Courses Offered Spring 2014
HON 121 Perspectives and Understanding – Professor David Craig3 cr. Explores classic and contemporary works of literature, art, and philosophy with an emphasis on cultural and historical contexts in order to develop critical and multi-disciplinary analytical skills. For spring 2014, the course will focus on two themes: initiation (i.e. the process by which individuals find out who they are and what their world is) and love. This course will serve as an introduction to Honors and is required for University Honors Program students.
COMT 160-001 HON: Intro to Intercultural Communication--Professor Melinda Tilton
3 cr. Examines communicative encounters among people of different cultural, ethnic, and minority groups. Local, national, and global in scope, the course also analyzes identity, verbal and nonverbal communication, popular culture, intercultural relationships, and multicultural communication in applied settings. Practical guidelines for enhancing intercultural interactions will be offered while noting the layers of complexity in communicating across cultural boundaries.
HON 292/492-003 Honors Research Writing
3 cr. Features a guest author who co-teaches a writing and research seminar on a subject of his/her choosing. This spring Gary Ferguson will lead a course on Contemporary Nature and Ecology Writing.
HON492/292-002 Hunger and Food Distribution in Billings—Professor Curt Kochner
3 cr. Investigates food distribution for the hungry with the goals of 1) understanding the resources currently available and the problem of hunger and 2) making recommendations on maximizing the availability of food and minimizing the waste of food.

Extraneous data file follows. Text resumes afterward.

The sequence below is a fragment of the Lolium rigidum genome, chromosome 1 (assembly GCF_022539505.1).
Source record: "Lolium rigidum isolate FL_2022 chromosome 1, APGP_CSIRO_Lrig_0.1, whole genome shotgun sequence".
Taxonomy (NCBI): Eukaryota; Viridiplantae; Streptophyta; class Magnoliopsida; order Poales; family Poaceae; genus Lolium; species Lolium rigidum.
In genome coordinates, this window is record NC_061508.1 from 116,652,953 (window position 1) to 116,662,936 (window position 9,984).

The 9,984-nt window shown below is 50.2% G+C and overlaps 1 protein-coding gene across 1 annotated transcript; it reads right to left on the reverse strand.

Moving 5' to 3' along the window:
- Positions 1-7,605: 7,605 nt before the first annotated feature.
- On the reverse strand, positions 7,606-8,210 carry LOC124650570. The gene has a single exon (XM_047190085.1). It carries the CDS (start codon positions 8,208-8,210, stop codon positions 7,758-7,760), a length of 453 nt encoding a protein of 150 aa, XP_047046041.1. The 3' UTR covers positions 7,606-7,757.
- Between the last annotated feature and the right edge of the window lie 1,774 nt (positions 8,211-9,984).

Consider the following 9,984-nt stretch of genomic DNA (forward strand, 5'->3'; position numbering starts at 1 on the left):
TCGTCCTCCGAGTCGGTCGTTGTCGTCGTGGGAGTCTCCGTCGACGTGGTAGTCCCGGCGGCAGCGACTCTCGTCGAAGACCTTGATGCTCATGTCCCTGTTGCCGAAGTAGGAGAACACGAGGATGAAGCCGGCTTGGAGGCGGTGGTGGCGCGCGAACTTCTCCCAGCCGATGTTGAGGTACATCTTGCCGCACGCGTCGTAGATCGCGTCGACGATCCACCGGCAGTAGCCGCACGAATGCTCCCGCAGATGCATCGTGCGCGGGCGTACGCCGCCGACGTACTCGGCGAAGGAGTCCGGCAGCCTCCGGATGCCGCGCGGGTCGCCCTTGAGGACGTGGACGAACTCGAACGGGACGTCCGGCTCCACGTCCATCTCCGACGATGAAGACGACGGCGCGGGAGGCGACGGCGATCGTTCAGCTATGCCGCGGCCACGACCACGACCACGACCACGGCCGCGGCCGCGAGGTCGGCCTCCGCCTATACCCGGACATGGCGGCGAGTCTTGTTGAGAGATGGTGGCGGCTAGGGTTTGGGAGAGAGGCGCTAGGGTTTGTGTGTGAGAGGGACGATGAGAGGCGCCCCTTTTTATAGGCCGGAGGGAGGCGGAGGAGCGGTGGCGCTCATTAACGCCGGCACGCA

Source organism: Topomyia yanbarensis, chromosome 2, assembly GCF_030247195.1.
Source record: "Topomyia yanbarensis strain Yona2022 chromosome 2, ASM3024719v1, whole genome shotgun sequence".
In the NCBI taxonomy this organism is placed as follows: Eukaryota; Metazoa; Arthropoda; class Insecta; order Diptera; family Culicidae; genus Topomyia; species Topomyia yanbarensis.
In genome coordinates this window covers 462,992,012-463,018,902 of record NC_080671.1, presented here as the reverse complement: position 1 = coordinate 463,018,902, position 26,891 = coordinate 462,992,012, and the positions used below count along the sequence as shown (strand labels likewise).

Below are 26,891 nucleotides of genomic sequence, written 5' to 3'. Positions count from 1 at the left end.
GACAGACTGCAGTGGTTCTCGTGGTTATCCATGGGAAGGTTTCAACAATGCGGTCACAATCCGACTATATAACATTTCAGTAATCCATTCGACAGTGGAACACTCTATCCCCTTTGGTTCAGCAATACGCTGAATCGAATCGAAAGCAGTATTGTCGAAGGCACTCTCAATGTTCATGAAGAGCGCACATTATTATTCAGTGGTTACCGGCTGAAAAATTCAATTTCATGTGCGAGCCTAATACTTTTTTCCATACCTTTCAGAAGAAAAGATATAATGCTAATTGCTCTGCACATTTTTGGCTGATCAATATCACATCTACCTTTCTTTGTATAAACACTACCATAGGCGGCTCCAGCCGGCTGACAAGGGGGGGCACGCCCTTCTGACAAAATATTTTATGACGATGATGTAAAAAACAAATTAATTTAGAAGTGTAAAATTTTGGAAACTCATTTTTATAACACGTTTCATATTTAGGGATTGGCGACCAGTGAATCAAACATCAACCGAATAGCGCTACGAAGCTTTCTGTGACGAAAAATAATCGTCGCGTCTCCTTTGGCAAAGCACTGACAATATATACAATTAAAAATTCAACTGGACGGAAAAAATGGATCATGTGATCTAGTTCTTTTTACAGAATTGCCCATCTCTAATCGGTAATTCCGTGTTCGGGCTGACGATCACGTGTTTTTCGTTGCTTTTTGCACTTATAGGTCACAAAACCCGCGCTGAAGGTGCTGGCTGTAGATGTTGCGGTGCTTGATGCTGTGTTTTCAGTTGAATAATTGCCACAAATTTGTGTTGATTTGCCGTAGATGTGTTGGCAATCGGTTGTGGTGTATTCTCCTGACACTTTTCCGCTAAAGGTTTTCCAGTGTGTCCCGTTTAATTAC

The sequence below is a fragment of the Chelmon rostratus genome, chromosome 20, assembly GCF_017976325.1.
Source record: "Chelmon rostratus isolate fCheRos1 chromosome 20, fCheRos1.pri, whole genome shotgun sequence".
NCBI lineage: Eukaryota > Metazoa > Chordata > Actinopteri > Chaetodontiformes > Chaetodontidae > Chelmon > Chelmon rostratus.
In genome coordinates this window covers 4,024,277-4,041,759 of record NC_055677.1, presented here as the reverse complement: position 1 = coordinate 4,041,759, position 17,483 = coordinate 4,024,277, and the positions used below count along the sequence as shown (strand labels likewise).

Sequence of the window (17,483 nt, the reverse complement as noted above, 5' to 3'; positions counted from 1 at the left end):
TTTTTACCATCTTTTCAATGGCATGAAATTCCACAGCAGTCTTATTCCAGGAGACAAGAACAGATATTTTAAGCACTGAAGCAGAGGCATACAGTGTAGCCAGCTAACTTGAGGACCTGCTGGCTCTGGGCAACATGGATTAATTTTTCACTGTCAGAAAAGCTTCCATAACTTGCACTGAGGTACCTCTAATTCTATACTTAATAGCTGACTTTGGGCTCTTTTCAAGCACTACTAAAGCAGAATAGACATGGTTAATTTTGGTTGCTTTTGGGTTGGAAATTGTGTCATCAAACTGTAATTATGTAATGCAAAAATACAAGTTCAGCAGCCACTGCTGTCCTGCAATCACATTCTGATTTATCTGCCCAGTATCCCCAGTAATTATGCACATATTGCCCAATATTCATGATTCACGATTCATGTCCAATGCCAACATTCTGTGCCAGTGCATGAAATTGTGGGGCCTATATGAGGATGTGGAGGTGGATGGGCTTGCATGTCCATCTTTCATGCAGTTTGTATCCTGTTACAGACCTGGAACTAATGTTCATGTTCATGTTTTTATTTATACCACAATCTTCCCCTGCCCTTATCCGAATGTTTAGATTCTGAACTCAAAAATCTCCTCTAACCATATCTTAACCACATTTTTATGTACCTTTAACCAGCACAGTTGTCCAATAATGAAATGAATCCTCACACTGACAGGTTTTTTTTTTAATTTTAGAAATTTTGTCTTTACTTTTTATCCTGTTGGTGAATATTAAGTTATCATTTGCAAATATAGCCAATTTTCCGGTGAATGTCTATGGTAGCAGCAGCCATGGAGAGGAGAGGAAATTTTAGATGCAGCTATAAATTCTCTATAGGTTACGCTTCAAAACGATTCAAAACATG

HON492-001 Introduction to South Slavic Languages—Professor Elena Petroska
HON 290/490 Internships (1-3 credits)
Provides an opportunity for students to engage in field experience not offered in other courses. Contains a research component to be developed in conjunction with supervising faculty member.
HON 291/491 Independent Study (1-3 credits)
Provides an opportunity to receive credit for individualized or special experimental learning opportunities (including a senior thesis) at an upper-division level and to count up to 3 credits towards the University Honors Program’s 21-credit requirement for Honors Scholar designation.
By special arrangement students may negotiate an Honors Contract with a professor. This contract will suffice to make a regular class fulfill an honors requirement through advanced work as specified by the contract. Requires the Director’s approval.
If you are interested in taking other courses for Honors credits, please stop by the Honors office, McMullen Hall, Room 205 or contact David Craig at firstname.lastname@example.org.